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Today’s Questions for the President



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Your nominee to the Ninth Circuit Court of Appeals, Berkeley law professor Gordon Liu, wrote that “the use of foreign authority in American constitutional law is a judicial practice that has been very controversial in recent years. The U.S. Supreme Court has cited foreign authority in cases limiting the death penalty and invalidating criminal laws against homosexual sodomy, among others. The resistance to this practice is difficult for me to grasp, since the United States can hardly claim to have a monopoly on wise solutions to common legal problems faced by constitutional democracies around the world.” A cloture motion on Professor Liu’s nomination failed in the Senate last week.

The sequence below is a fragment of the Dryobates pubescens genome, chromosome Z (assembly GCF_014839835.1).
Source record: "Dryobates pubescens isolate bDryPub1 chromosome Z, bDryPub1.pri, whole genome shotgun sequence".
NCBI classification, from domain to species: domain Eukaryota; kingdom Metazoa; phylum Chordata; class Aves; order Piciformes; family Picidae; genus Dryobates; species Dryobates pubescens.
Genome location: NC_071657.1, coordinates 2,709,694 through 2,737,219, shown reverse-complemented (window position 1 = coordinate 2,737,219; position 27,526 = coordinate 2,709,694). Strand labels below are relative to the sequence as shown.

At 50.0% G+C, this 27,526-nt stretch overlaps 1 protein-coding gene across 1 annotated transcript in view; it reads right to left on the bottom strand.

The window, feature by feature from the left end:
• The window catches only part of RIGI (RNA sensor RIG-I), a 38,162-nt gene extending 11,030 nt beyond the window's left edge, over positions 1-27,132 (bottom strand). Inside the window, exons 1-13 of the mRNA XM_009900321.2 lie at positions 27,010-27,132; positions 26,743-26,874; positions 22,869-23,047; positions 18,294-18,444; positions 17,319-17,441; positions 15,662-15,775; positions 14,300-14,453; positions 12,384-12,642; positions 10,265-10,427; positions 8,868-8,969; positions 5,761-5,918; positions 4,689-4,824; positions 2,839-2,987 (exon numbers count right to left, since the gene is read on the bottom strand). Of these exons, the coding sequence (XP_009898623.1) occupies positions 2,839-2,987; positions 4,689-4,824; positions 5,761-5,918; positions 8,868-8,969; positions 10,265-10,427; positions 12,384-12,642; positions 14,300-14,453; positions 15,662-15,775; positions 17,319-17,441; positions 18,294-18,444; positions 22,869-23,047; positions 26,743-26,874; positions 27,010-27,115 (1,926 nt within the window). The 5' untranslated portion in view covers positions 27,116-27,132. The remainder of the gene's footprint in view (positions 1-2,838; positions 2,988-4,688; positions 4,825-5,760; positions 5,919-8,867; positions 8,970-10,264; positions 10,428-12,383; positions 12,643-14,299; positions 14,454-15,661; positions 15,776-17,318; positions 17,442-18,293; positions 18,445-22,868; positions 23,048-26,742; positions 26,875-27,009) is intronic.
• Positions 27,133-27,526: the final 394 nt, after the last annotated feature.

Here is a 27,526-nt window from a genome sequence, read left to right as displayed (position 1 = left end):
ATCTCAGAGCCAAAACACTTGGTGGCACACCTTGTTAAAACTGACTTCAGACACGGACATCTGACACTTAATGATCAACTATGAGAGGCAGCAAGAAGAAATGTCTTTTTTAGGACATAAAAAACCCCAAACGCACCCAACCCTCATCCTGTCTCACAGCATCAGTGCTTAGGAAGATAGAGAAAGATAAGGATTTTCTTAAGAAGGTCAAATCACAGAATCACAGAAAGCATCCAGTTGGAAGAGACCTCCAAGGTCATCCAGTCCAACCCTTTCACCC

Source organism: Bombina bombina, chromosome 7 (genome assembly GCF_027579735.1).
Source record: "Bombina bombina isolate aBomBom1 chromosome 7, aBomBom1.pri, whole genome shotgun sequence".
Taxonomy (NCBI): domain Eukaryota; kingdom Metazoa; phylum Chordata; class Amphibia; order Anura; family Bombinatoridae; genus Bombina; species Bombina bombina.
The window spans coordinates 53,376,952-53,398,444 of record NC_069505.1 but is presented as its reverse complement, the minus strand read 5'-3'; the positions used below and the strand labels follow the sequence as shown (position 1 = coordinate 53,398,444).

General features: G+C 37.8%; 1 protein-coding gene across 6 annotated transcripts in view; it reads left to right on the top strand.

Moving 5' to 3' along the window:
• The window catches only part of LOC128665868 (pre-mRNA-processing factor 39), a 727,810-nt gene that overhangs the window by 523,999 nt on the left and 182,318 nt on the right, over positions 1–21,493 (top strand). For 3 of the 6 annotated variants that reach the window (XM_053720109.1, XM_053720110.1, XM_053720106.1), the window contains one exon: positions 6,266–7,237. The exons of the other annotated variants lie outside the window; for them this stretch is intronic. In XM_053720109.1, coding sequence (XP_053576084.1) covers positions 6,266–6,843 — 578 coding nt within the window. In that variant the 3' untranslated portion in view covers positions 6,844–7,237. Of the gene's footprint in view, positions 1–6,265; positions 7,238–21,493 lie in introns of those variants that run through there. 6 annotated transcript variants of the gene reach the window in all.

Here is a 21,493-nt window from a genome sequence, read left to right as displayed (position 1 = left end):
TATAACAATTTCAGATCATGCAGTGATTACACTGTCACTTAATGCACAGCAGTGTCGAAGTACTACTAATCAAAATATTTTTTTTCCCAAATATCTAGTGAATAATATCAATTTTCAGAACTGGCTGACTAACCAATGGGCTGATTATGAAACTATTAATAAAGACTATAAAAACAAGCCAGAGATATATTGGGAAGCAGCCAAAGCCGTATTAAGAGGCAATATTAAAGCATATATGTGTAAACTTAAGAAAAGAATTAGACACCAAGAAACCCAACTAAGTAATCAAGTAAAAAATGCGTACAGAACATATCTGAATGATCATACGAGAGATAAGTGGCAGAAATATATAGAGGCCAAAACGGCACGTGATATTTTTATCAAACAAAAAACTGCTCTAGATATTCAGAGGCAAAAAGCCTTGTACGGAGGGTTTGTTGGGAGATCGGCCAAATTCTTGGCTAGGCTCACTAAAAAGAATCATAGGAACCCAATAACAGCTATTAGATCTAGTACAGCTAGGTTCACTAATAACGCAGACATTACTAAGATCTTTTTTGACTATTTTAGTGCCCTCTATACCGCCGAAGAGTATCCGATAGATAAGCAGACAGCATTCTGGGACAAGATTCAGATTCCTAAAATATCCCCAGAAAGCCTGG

Do you find the use of foreign authority in American constitutional law controversial? Do you find resistance to the use of foreign authority difficult to grasp? Do you favor the use of foreign authority to forge “solutions to common legal problems?” If so, are there any legal problems for which you’d never resort to foreign authority? If so, which problems and why?

Is it your belief that 200 years of American constitutional jurisprudence provides insufficient, incomplete, or inferior guidance to our judiciary? Or is it that American authority fails to provide the guidance some prefer?

Bonus question: Professor Liu also has criticized Supreme Court cases that prohibit the use of state-sponsored racial preferences and other forms of racial engineering to redress general societal discrimination. Do you concur with Professor Liu’s criticism?



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